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Biden cites left-leaning study that 55 of top U.S. companies paid no federal income taxes

·3 min read

President Joe Biden on Wednesday night said some of America's largest corporations pay no taxes, giving a big boost to recent research by the left-leaning Institute on Taxation and Economic Policy.

Biden, during his first address to a joint session of Congress, didn't mention the group by name, but he did directly pull data from the group's early April report in calling for major corporations to "pay their fair share" of taxes.

"A recent study shows that 55 of the nation's biggest corporations paid zero in federal income tax last year. No federal taxes on more than $40 billion in profits," the president said. "That's not right. We're going to reform corporate taxes."

The president added that those additional taxes would "help pay for the public investments their businesses will benefit from."

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President Joe Biden is pictured addressing a joint session of Congress.
President Joe Biden is pictured addressing a joint session of Congress.

Steve Wamhoff, the institute's director of federal tax policy and co-author of the report, said he was pleasantly surprised to hear the president cite research he had done with Matthew Gardner, a senior fellow at ITEP.

The ITEP report was based on a review of annual financial records by the nation's largest publicly traded companies for their most recent fiscal year.

Wamhoff noted that Biden on the campaign trail last year had referenced his non-profit group's findings about major corporations not paying federal taxes.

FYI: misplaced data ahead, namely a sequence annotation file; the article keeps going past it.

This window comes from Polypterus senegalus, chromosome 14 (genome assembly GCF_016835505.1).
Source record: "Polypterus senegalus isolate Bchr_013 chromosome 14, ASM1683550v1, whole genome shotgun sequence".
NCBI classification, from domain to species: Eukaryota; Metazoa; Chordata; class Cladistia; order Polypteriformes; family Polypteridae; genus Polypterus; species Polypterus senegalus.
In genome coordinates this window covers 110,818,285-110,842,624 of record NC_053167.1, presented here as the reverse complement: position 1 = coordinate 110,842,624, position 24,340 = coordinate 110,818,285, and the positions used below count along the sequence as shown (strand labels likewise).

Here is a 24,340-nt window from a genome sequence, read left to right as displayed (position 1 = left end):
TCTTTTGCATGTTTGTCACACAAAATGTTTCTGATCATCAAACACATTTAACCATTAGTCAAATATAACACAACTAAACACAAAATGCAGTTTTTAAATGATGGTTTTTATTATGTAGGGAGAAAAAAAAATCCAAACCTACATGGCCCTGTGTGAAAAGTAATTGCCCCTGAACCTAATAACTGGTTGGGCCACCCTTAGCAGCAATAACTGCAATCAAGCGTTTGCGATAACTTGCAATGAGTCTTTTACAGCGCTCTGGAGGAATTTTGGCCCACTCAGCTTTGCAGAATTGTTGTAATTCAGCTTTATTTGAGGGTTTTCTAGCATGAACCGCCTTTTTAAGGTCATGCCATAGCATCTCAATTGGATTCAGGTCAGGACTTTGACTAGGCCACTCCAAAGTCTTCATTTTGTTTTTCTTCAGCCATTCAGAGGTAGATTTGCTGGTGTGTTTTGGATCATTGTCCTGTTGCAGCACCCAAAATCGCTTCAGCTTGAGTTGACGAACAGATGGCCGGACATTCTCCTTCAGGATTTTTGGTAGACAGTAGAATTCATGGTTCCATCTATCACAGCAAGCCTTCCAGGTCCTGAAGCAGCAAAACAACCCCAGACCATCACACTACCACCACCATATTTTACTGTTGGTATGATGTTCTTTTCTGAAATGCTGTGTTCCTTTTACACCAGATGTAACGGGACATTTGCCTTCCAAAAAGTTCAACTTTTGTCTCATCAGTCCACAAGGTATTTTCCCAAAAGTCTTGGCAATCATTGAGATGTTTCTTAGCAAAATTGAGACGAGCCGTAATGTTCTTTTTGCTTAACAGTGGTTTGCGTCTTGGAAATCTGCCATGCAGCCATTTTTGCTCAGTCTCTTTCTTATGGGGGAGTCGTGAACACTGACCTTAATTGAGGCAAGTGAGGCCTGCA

'We need to fix the system'

"It illustrates why we need to fix the tax system," Wamhoff said in an interview with USA TODAY. "It was a little surreal to be involved in something that was mentioned by the president of the United States. It's also great to see this issue getting attention."

Wamhoff, who also worked for U.S. Sen. Bernie Sanders, I-Vt., said his group or a related organization have done similar reports on corporations paying little to nothing in federal taxes dating to the Reagan administration. But he believes a majority of the general public now is interested in raising taxes on corporations to pay for additional public services.

Spending cuts, not tax increases

But Americans for Tax Reform, which promotes limited government and lower taxes, has pointed to a poll that says voters want infrastructure paid for with spending cuts – not tax increases. The group did not respond to a phone message.

Meanwhile, Wamhoff said the president's message is gaining steam in Congress. He said he was part of a group meeting Thursday morning with the staff of House Speaker Nancy Pelosi, D-Calif., on tax policy.

While the Democratic president has a razor-slim majority in the House, the Senate is tied at 50-50, and a few moderate Democrats, like West Virginia's Joe Manchin and Arizona's Kyrsten Sinema, have not fully embraced the president's agenda.

The institute said its findings on 2020 tax payments continued a "decades-long trend of corporate tax avoidance by the biggest U.S. corporations." And during the Trump administration, both the 2017 tax cuts and the bipartisan CARES Act in response to the pandemic preserved or expanded legal tax breaks.

The report said that Chicago-based Archer Daniels Midland had $438 million in pretax income (earnings or profits before tax) last year and received a federal rebate of $164 million. The company did not immediately respond to a phone message.

The group claims the top 10 U.S. publicly traded companies, based on pre-tax income, that paid no federal income tax or obtained a tax rebate last year were:

•Charter Communications



•Dish Network

•American Electric Power


•DTE Energy

•Xcel Energy

•Consolidated Edison


The full list can be found at itep.org

Have a tip on business or investigative stories? Reach the reporter at craig.harris@usatoday.com or 602-509-3613 or on Twitter @CraigHarrisUSAT

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This article originally appeared on USA TODAY: President Biden cites study saying 55 big U.S. firms paid no fed taxes